In that example two commands must be sent sequentially, First command must turn ON the transceiver module, second command would then turn ON the AM.  When turning them OFF the sequence of commands must be reversed to turn OFF the AM first, then second command would turn OFF the transceiver output. This will be true even if both modules have the same HCUC address.

Brians suggestion of 120V AC coil relays is a good solution.

I use AMs to drive these relays (top link) and they work well, in addition to being cheap. All Electronics even has some 120V relays with LEDs in them, so you could easily see the status of your "relay logic" bank.

http://www.allelectronics.com/make-a-store/item/RLY-453/120-VAC-RELAY-DPDT-12-AMPS//1.html

http://www.allelectronics.com/make-a-store/item/4PRLY-120L/120VAC-4PDT-KH-RELAY-W/LED//1.html

BTW I did not know that; if an Appliance Module is backfed and told to turn ON, it won't even bother since it thinks it is already ON. I have been playing with X10 since about 1979 and I'm still learning stuff.

A Thank You and +1 to the "Brian H Testing Laboratories" !! ;)
Logged
"This aftershave makes me look fat"

Brian H

  • Community Organizer
  • Hero Member
  • ***
  • Helpful Post Rating: 288
  • Posts: 12639
Re: Battery Motion Sensors to be hard wired?
« Reply #21 on: July 29, 2010, 09:48:36 AM »

TM751 was the Tranceiver. Most don't have the polite RR501s.

How the older versions with Local Sensing act could be even a different set of findings.
« Last Edit: July 29, 2010, 09:59:38 AM by Brian H »
Logged

JeffVolp

  • Community Organizer
  • Hero Member
  • ***
  • Helpful Post Rating: 106
  • Posts: 2057
    • XTB Home Page
Re: Battery Motion Sensors to be hard wired?
« Reply #22 on: July 29, 2010, 10:40:09 AM »


If I was going to do this with X10, I would use several universal modules in a "wire-OR" configuration switching 12V from a wall wart to power a 120V relay with a 12V coil.

If your water valve is controlled by low voltage, perhaps you could use the universal modules directly to switch power to the valve.

Jeff
Logged
X-10 automation since the BSR days

Brian H

  • Community Organizer
  • Hero Member
  • ***
  • Helpful Post Rating: 288
  • Posts: 12639
Re: Battery Motion Sensors to be hard wired?
« Reply #23 on: July 29, 2010, 11:47:51 AM »

That sounds good Jeff.
I was thinking on those lines when the Appliance Modules got introduced to the mix and I wigged out.  ;D

One added thought. RF distance from the motion sensor to the transceiver and power line issues from transceiver to the modules doing the controlling.
Logged

BoyntonStu

  • Sr. Member
  • ****
  • Helpful Post Rating: 4
  • Posts: 112
Re: Battery Motion Sensors to be hard wired?
« Reply #24 on: July 29, 2010, 12:16:25 PM »



BTW I did not know that; if an Appliance Module is backfed and told to turn ON, it won't even bother since it thinks it is already ON. I have been playing with X10 since about 1979 and I'm still learning stuff.


How do I identify which Appliance Module to buy?
Logged

Brian H

  • Community Organizer
  • Hero Member
  • ***
  • Helpful Post Rating: 288
  • Posts: 12639
Re: Battery Motion Sensors to be hard wired?
« Reply #25 on: July 29, 2010, 12:39:07 PM »

Is the water valve 120 volts AC or a low voltage AC/DC?
The X10 UM506; X10Pro PUM01 are a low voltage switch output. Can be used to switch low voltage things like valves.
No rated for 120 volt switching.
Logged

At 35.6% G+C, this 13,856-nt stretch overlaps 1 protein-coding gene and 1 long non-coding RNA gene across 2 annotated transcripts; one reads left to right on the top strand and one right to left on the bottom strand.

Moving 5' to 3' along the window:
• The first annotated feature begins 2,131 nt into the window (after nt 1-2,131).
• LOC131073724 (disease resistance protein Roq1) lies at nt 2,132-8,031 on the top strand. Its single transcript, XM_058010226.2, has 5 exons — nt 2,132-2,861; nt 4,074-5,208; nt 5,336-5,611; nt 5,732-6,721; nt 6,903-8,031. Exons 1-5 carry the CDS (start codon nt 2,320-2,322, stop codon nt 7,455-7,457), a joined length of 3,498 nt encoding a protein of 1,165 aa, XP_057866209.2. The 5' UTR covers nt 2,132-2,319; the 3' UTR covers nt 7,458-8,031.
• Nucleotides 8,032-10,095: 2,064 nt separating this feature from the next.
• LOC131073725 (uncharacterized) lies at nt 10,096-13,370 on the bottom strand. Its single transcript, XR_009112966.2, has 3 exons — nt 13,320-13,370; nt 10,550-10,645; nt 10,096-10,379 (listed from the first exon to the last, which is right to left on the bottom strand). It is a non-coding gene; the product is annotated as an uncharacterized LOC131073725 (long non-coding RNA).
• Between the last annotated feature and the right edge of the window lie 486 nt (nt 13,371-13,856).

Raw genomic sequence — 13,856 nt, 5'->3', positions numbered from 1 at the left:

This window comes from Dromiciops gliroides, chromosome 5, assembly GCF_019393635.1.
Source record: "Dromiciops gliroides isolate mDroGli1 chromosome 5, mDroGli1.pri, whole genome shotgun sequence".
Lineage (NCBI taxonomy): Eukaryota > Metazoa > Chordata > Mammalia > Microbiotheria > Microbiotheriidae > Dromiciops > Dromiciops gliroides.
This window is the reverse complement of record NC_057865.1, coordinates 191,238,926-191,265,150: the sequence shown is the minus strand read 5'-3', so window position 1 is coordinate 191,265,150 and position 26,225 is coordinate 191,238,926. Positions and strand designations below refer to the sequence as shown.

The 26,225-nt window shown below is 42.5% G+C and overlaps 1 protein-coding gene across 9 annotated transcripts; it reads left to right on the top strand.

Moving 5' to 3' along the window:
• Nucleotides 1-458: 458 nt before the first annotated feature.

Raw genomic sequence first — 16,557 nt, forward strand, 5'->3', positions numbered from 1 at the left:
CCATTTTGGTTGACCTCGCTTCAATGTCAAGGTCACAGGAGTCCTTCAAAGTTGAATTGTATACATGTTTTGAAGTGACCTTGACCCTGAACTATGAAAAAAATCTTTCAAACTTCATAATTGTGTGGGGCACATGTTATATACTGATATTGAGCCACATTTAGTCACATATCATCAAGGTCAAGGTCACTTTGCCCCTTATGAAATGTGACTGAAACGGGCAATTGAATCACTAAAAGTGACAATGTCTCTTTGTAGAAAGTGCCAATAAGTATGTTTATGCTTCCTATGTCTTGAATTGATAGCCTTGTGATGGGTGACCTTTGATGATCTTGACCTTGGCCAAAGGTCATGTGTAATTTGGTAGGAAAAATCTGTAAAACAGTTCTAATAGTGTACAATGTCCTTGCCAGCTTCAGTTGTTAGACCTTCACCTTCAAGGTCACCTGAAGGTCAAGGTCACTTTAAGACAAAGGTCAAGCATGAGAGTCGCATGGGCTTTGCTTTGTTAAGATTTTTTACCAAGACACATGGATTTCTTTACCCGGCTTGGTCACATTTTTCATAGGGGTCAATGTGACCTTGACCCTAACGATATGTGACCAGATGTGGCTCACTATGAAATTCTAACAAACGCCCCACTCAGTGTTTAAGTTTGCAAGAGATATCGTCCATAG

dave w

  • Community Organizer
  • Hero Member
  • ***
  • Helpful Post Rating: 136
  • Posts: 5948
Re: Battery Motion Sensors to be hard wired?
« Reply #26 on: July 29, 2010, 01:39:48 PM »

How do I identify which Appliance Module to buy?
The two Appliance Modules still being made by X10 are virtully identical, excepting the AM466 is three pin (ground) and AM486 is two pin polarized. X10 Pro has same Appliance Modules under different numbers. Supposedly the "Pro" models go through a burn-in and perhaps more QA testing than the standard X10 offering.


As Brian pointed out, the X10 "Universal Module" provides a simple contact closure for low voltage use. This would eliminate the backfeed problem. The Universal Module has maximum current (5 amp) and voltage (24V) limits. The instructions can be found here:
ftp://ftp.x10.com/pub/manuals/um506-is.pdf
Logged
"This aftershave makes me look fat"

BoyntonStu

  • Sr. Member
  • ****
  • Helpful Post Rating: 4
  • Posts: 112
Re: Battery Motion Sensors to be hard wired?
« Reply #27 on: July 29, 2010, 02:13:27 PM »

Is the water valve 120 volts AC or a low voltage AC/DC?
The X10 UM506; X10Pro PUM01 are a low voltage switch output. Can be used to switch low voltage things like valves.
No rated for 120 volt switching.


The valve is a low voltage AC/DC unit <= 24 V.

The only problem is the continuous running of the primary transformer for the low voltage.

I was planning on switching the 110 VAC primary to the low voltage source.

The goals is to do the job with the minimum of parts.

I believe that the lowest component count system would be X #  sensors and a Transceiver capable of ignoring multiple ON pulses.

BTW Why use batteries in the sensors if a battery eliminator is used?

Logged

Brian H

  • Community Organizer
  • Hero Member
  • ***
  • Helpful Post Rating: 288
  • Posts: 12639
Re: Battery Motion Sensors to be hard wired?
« Reply #28 on: July 29, 2010, 06:36:24 PM »

I will give it more thought and see what I can find out.
Scary part is. I sometimes solve problems or have a why didn't I think of that sooner thought. While dreaming.  -:)

I am sure others may also have some ideas.
Logged

dave w

  • Community Organizer
  • Hero Member
  • ***
  • Helpful Post Rating: 136
  • Posts: 5948
Re: Battery Motion Sensors to be hard wired?
« Reply #29 on: July 29, 2010, 08:40:50 PM »


The only problem is the continuous running of the primary transformer for the low voltage.


BTW Why use batteries in the sensors if a battery eliminator is used?


1. If the secondary isn't loaded your primary current will usually be pretty low. Same is even more true if you use a switching power supply, although some switching supplies are the nemisis of X10 PLC commands because of the electrical noise they generate.

2. I use 3V battery eliminator to power a hard to reach  MS16A, and to float charge the two AAA NiCADs. The NiCADS will maintain programming in the event of power failure.
Logged
"This aftershave makes me look fat"
Pages: 1 [2] 3 4
 

X10.com | About X10 | X10 Security Systems | Cameras| Package Deals
© Copyright 2014-2016 X10.com All rights reserved.